If naming the sets in sequential numbers is desired, can have a parallel array N, which is created like so:
  k= 1
  for each s in M, if M[s]==s, N[s]= k++
Then used as:
  for each p in S, S[p]= N[M[S[p]]]

Memory Issues

Here, I have used two arrays for basic operation. S for output and M as auxilliary. Both of these arrays should be able to hold a set number in their elements. Maximum how many disjoint sets can we have in an image with dimensions WxH? The answer is WxH/4. In the worst case, each set would have only one element. In order to keep these lone pixels free of any white neighbours, we would have to have the same pattern over the whole image. For example:
  . . . . . .
  . X . X . X
  . . . . . .
  . X . X . X
Any corner in a 2x2 block would work fine. For each group of 4 pixels, we can have only one white. This means that the number of isolated white pixels can be maximum a quarter of the total number of pixels. For a 640x480 image, this value is 76800. This is a manageable number. Having M this big won't be much of a problem. Since this doesn't fit in 16 bits, both M and S have to keep 32 bit elements. When you have 32 bit arrays, you can accomodate any image which fits in 4G (32 bit limit) since elements of M have two bits less than image size (WxH/4).

Now, if the input is 8 bit greyscale, M will be the same size as the input image. Its dimension is one fourth but each element is also four times bigger. So, the size comes equal. However, size of S will be four times the size of the input image. It has the same dimensions as the input image and four times the element size.

If memory is an issue, I could limit the number of sets. For example, I could limit it to fit in 16 bits. When I reach a certain threshold in sizeof(M), I could simply abort the whole thing and fall back to floodfill or something.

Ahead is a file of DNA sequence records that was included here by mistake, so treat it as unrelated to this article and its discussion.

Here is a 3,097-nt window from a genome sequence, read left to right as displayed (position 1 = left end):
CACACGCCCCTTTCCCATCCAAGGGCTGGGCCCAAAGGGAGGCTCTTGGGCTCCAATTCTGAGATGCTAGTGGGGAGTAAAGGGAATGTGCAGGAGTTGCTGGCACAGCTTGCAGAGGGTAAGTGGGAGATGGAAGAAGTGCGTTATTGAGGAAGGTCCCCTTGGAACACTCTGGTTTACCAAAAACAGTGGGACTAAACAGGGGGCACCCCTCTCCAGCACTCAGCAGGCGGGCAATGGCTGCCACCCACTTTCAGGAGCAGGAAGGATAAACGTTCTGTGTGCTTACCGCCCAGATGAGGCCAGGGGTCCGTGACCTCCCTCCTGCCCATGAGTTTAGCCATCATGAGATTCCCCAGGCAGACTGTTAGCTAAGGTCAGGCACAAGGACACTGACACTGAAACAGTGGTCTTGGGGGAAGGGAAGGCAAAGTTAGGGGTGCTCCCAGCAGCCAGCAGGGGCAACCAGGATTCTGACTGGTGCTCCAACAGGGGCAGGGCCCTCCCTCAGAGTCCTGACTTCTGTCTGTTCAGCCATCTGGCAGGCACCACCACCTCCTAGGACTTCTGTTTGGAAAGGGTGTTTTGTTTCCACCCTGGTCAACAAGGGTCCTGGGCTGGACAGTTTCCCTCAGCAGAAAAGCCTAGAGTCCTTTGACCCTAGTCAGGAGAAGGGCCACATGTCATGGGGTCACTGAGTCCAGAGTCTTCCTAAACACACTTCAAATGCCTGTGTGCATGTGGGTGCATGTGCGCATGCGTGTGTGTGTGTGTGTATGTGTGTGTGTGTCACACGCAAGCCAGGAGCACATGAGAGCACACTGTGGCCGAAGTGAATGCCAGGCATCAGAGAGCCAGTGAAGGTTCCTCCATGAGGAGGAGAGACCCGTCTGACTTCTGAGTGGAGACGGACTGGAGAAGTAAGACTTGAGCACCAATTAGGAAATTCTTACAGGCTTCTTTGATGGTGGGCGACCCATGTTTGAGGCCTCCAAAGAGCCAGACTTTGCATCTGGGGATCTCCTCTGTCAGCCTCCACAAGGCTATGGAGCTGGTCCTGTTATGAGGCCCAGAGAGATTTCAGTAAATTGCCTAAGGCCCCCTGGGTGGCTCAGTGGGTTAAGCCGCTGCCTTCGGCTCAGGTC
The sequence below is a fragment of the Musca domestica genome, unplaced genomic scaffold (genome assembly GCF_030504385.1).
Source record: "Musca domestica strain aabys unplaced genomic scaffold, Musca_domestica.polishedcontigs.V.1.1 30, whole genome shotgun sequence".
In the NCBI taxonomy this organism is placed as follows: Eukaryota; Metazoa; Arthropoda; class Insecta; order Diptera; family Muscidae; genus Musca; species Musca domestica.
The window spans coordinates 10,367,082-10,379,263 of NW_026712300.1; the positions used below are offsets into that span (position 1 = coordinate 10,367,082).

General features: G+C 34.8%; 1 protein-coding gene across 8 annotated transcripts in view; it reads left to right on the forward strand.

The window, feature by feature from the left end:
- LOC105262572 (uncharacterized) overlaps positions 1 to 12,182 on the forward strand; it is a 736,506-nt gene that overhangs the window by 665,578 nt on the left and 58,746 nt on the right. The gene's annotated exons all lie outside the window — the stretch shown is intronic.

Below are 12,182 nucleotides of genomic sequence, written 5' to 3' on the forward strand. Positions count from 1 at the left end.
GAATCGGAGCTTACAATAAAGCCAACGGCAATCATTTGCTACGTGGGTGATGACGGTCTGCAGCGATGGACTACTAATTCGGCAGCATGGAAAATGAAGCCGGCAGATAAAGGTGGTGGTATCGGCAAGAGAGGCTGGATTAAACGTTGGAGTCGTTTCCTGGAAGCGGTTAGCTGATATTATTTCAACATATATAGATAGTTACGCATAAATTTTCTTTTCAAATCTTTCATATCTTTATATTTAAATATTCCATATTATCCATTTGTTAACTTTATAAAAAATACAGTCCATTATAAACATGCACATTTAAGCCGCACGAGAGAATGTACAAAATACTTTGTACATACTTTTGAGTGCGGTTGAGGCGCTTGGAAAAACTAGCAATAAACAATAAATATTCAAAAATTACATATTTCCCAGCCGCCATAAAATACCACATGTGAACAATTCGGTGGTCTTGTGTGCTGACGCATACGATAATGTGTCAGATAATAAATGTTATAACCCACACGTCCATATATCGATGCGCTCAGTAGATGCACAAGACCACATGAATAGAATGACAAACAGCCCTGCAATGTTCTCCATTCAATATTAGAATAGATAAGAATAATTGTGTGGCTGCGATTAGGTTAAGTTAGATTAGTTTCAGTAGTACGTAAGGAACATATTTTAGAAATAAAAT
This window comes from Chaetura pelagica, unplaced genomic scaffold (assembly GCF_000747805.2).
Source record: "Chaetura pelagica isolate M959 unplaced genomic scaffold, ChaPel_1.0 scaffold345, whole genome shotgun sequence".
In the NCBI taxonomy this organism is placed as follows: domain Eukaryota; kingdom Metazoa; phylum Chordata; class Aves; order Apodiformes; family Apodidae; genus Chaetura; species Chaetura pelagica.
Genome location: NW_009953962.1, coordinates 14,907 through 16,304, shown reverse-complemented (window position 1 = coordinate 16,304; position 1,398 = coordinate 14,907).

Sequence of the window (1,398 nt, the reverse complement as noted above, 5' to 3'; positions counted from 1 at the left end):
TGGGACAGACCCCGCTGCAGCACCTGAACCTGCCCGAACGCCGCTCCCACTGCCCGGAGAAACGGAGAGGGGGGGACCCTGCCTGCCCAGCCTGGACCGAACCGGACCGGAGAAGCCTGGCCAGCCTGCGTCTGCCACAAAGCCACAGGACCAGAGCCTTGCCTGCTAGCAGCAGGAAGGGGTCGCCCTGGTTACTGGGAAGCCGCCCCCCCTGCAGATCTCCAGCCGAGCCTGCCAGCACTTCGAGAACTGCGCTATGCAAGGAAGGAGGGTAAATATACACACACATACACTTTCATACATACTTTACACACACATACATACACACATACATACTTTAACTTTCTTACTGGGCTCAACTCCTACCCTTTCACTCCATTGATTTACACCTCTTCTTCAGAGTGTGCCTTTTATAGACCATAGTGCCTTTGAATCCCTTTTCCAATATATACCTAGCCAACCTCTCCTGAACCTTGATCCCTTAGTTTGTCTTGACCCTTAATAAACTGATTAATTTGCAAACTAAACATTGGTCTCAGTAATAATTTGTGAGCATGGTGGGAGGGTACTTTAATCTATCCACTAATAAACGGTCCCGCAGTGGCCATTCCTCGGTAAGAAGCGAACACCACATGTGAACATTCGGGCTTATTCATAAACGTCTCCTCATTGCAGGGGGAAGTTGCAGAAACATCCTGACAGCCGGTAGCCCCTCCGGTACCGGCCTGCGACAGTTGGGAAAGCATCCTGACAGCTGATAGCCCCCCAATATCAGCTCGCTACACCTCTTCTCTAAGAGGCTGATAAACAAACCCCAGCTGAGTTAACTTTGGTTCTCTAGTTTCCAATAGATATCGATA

To my surprise, it worked really nicely without too many problems on the first try. One issue was the proper joining of sets. I was thinking that simply setting M[a]=b would suffice for joining two sets. That was incorrect. This is because M[a] could have been updated before and when I set M[a]=b without checking, that relation gets lost. Now I walk both a and b to their roots and do the joinery there.

I think it's short enough to warrant a copy paste. Note that the input is 8 bit greyscale with threshold already applied.

void joinset(uint32_t *M, uint32_t a, uint32_t b)
  while(M[a]!=a) a= M[a];
  while(M[b]!=b) b= M[b];

  if (a<b) { int t= a; a= b; b= t; }
  M[a]= b;

int scanfil(unsigned char *I, int W, int H, uint32_t **RS)
  uint32_t *M,*S,*N,R,A,B,C,L;
  M= malloc(sizeof(uint32_t)*(W*H/4+1));
  N= malloc(sizeof(uint32_t)*(W*H/4+1));
  S= calloc(W*H,sizeof(uint32_t));
  int i,x,y,K,lastset;
  M[0]= 0;
  lastset= 0;

#define input(x,y)  I[(x)+(y)*W]
#define output(x,y) S[(x)+(y)*W]

     if (!input(x,y)) continue;
     A= B= C= L= 0;
     if (y!=0)
       if (x!=0 && input(x-1,y-1)) A= output(x-1,y-1);
       if (input(x,y-1))  B= output(x, y-1);
       if (x!=W-1 && input(x+1,y-1)) C= output(x+1,y-1);
     if (x!=0 && input(x-1,y)) L= output(x-1,y);

     if (A==0 && B==0 && C==0)
       if (L==0)
         K= ++lastset;
         output(x,y)= K;
         M[K]= K;
       output(x,y)= L;

     if (A==0) { if (B==0) R= C; else R= B; } else R= A;

     if (C!=0 && R!=C) { output(x+1,y-1)= R; joinset(M, C, R); }
     if (B!=0 && R!=B) { output(x, y-1)= R; joinset(M, B, R); }
     if (L!=0 && R!=L) { joinset(M, L, R); }
     output(x,y)= R;

     while( M[M[i]]!=M[i] ) M[i]= M[M[i]];

   int la=1;
   N[0]= 0;
     if (M[i]==i) N[i]= la++;

   for(i=0;i<W*H;i++) S[i]= N[M[S[i]]];
   *RS= S;
   free(M); free(N);
   return la-1;
Here is a test program for it. It takes a PNG image argv[1], converts it to greyscale and thresholds it with value argv[2]. The image is then partitioned. Each partition is colored with a random color and the result is written to argv[3] as a PNG image. Here is an example run:


The above code is begging for optimization. There are so many things that could be done: This is just a big funpack waiting to happen.